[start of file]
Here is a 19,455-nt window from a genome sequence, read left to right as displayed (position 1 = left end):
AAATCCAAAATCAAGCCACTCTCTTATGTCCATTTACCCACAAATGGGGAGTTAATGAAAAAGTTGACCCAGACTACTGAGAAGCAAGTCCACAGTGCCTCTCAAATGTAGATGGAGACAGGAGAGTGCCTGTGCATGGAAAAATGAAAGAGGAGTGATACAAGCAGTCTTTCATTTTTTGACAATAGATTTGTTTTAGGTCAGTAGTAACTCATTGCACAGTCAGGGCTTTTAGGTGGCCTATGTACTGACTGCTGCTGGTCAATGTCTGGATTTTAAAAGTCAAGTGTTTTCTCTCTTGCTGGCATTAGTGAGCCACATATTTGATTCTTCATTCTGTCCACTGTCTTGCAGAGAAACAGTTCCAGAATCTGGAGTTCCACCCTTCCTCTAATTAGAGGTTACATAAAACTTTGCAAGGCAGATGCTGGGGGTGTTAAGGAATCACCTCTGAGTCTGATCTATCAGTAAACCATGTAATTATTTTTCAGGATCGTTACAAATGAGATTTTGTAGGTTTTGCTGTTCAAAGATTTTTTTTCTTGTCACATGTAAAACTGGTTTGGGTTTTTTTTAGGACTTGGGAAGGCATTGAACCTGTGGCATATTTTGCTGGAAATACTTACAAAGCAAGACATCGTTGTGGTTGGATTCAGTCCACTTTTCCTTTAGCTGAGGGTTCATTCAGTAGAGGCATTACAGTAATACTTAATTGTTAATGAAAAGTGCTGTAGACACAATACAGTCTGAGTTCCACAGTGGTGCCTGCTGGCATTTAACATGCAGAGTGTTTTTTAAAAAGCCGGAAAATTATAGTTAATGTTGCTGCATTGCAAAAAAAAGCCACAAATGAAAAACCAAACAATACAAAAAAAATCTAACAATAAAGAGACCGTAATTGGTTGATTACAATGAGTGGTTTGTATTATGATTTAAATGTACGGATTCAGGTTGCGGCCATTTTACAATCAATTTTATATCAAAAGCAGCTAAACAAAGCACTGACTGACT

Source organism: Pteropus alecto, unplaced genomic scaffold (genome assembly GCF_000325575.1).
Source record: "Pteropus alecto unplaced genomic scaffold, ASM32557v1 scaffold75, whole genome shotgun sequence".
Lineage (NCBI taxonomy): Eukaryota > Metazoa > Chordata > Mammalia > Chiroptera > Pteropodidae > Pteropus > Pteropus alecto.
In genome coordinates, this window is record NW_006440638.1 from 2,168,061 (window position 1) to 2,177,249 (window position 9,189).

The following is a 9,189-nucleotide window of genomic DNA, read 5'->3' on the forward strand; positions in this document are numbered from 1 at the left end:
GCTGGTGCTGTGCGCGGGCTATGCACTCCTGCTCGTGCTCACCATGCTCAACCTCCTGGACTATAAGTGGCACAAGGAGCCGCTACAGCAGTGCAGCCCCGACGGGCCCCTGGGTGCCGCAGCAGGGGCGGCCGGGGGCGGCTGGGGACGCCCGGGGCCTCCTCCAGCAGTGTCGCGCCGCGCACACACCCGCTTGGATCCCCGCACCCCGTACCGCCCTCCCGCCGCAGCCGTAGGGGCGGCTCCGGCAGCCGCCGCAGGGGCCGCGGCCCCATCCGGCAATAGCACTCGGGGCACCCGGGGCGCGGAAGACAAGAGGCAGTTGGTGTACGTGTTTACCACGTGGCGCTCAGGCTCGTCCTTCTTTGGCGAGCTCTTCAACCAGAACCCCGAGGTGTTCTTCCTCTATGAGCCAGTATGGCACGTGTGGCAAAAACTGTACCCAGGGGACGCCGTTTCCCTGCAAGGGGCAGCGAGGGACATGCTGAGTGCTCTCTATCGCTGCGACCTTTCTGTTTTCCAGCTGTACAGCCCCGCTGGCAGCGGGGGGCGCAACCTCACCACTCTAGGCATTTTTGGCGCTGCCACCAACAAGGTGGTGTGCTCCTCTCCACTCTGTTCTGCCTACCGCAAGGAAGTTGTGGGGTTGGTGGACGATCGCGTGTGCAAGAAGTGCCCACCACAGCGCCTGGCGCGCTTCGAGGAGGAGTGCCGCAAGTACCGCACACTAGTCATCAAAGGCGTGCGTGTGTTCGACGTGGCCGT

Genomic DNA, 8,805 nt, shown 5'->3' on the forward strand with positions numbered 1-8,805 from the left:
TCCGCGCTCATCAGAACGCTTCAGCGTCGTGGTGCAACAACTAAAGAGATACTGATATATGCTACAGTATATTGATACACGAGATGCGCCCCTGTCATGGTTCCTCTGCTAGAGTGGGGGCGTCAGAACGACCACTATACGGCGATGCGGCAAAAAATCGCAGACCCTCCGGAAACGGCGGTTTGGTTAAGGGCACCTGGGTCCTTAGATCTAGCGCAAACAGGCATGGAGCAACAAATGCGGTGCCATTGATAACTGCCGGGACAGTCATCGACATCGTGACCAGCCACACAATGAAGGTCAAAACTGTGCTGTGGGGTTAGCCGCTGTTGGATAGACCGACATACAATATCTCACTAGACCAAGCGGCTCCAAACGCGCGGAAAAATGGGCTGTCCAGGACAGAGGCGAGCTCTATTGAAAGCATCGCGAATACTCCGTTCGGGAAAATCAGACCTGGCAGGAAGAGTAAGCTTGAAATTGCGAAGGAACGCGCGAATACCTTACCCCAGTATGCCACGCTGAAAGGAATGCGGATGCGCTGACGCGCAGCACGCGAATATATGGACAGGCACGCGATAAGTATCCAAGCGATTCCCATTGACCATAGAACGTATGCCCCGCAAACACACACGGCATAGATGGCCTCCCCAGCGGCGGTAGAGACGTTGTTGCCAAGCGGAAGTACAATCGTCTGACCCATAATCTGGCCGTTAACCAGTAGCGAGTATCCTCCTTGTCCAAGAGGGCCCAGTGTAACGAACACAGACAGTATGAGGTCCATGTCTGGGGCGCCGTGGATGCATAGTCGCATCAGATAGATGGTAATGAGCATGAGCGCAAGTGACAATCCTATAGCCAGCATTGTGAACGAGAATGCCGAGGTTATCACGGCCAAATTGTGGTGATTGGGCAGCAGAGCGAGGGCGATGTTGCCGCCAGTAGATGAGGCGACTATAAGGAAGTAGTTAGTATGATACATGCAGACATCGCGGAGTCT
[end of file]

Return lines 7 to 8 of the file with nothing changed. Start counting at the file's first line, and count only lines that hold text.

The following is a 9,189-nucleotide window of genomic DNA, read 5'->3' on the forward strand; positions in this document are numbered from 1 at the left end:
GCTGGTGCTGTGCGCGGGCTATGCACTCCTGCTCGTGCTCACCATGCTCAACCTCCTGGACTATAAGTGGCACAAGGAGCCGCTACAGCAGTGCAGCCCCGACGGGCCCCTGGGTGCCGCAGCAGGGGCGGCCGGGGGCGGCTGGGGACGCCCGGGGCCTCCTCCAGCAGTGTCGCGCCGCGCACACACCCGCTTGGATCCCCGCACCCCGTACCGCCCTCCCGCCGCAGCCGTAGGGGCGGCTCCGGCAGCCGCCGCAGGGGCCGCGGCCCCATCCGGCAATAGCACTCGGGGCACCCGGGGCGCGGAAGACAAGAGGCAGTTGGTGTACGTGTTTACCACGTGGCGCTCAGGCTCGTCCTTCTTTGGCGAGCTCTTCAACCAGAACCCCGAGGTGTTCTTCCTCTATGAGCCAGTATGGCACGTGTGGCAAAAACTGTACCCAGGGGACGCCGTTTCCCTGCAAGGGGCAGCGAGGGACATGCTGAGTGCTCTCTATCGCTGCGACCTTTCTGTTTTCCAGCTGTACAGCCCCGCTGGCAGCGGGGGGCGCAACCTCACCACTCTAGGCATTTTTGGCGCTGCCACCAACAAGGTGGTGTGCTCCTCTCCACTCTGTTCTGCCTACCGCAAGGAAGTTGTGGGGTTGGTGGACGATCGCGTGTGCAAGAAGTGCCCACCACAGCGCCTGGCGCGCTTCGAGGAGGAGTGCCGCAAGTACCGCACACTAGTCATCAAAGGCGTGCGTGTGTTCGACGTGGCCGT